We sometimes use phone and video calls and other types of remote technology to carry out inspections. This means we may not need to visit your service in person.
We only use this type of inspection for home care (domiciliary care) companies and extra care housing services. We will not use this approach for shared lives or supported living services.
The main difference between this approach and our usual inspections is that we do not visit your office. Apart from this, these inspections work the same way as our standard targeted, focused or comprehensive inspections.
The inspector will look at each provider individually to see what type of inspection is appropriate. You cannot request to have an earlier inspection using remote technology. If you would prefer not to have an inspection using remote technology, you can talk to your inspector about it.
It's important to understand that this type of inspection can still result in a change to a rating.
How to submit information to us
Our inspector will talk to you about the options for how to share information with us. They will do this at the start of the inspection or during a planning call.
Ways to share information include:
- by secure email
- by screen sharing over a video call
- using a secure portal (SFTP)
We prefer to use the secure portal. If we use this method, our inspector can set up an account for you and show you how it works.
If you have any technical problems, it's important to let your inspector know as early as possible. They may decide to visit your service in person instead.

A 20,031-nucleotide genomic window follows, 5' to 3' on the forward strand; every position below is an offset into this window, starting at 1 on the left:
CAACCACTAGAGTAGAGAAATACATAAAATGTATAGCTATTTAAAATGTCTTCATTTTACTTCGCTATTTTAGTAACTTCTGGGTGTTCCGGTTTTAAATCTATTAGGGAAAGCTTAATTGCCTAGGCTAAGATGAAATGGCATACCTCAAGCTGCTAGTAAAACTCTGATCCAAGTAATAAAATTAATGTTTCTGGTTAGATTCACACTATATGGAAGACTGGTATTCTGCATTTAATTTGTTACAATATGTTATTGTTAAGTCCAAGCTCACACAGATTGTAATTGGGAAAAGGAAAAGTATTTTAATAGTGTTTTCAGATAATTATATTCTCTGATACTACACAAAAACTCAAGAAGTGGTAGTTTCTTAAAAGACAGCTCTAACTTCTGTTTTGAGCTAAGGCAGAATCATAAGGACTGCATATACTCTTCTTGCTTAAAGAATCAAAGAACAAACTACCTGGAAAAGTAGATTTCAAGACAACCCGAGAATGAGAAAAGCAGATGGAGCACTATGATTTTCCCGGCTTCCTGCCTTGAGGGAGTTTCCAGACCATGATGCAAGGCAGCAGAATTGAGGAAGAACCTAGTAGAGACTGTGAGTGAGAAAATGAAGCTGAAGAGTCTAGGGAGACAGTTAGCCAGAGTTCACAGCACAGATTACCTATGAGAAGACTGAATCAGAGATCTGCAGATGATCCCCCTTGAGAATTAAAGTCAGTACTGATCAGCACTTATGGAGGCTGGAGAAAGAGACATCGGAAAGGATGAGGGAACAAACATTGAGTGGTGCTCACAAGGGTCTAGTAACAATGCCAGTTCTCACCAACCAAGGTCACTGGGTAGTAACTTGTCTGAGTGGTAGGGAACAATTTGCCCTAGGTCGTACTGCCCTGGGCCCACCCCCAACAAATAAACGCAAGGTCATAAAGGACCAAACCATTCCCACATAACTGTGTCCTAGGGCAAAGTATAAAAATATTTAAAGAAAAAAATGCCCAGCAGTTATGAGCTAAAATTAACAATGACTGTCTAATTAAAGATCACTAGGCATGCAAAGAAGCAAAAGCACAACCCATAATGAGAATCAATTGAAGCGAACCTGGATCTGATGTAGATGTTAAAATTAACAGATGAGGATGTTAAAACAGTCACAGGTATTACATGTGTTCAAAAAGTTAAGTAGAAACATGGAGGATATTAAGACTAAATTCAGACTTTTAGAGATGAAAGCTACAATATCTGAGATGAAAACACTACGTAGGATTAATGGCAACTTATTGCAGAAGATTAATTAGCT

How long the inspection takes
An inspection using remote technology is more flexible for you and the inspector. It should take about the same time as a standard inspection.
We aim to work within the following timescales:
- five working days to gather evidence
- two weeks to produce the draft report
How we talk to staff and people who use the service
When we inspect using remote technology, we:
- use phone and video calls to speak to the manager and other staff
- use email, phone and video calls to contact people who use the service and get their consent - we'll discuss this with you in advance
- encourage you to ask people that use your service to give feedback about their care through our online form.
What happens after the inspection
At the end of the inspection, the inspector will send you their feedback by email. They will discuss this with the manager or provider by phone or video call. This will happen within five working days after we have finished gathering evidence.
You will have the opportunity to comment on the draft report following the usual factual accuracy process. We will then publish the report and rating on our website, which will make clear that we did not carry out a site visit.
Why we use this way of inspecting
We carried out a pilot in late 2020. This helped us to test the benefits of using remote technology. It assured us this that the approach was an effective way of assessing performance.
We consulted on the roll-out of the approach in January 2021.
Our use of the word 'inspection' in this context
For the time being, we are referring to these as 'inspections'. They are actually 'performance reviews' as set out in our duties under section 46 of the Health and Social Care Act 2008 (the Act). As well as our duties under section 46, we have a power to inspect under section 60 of the Act. This power specifically relates to the use of site visits, so 'inspection' legally means using a site visit to gather evidence.
We think 'inspection' makes more sense to the public than 'reviews', so we will keep this language for now.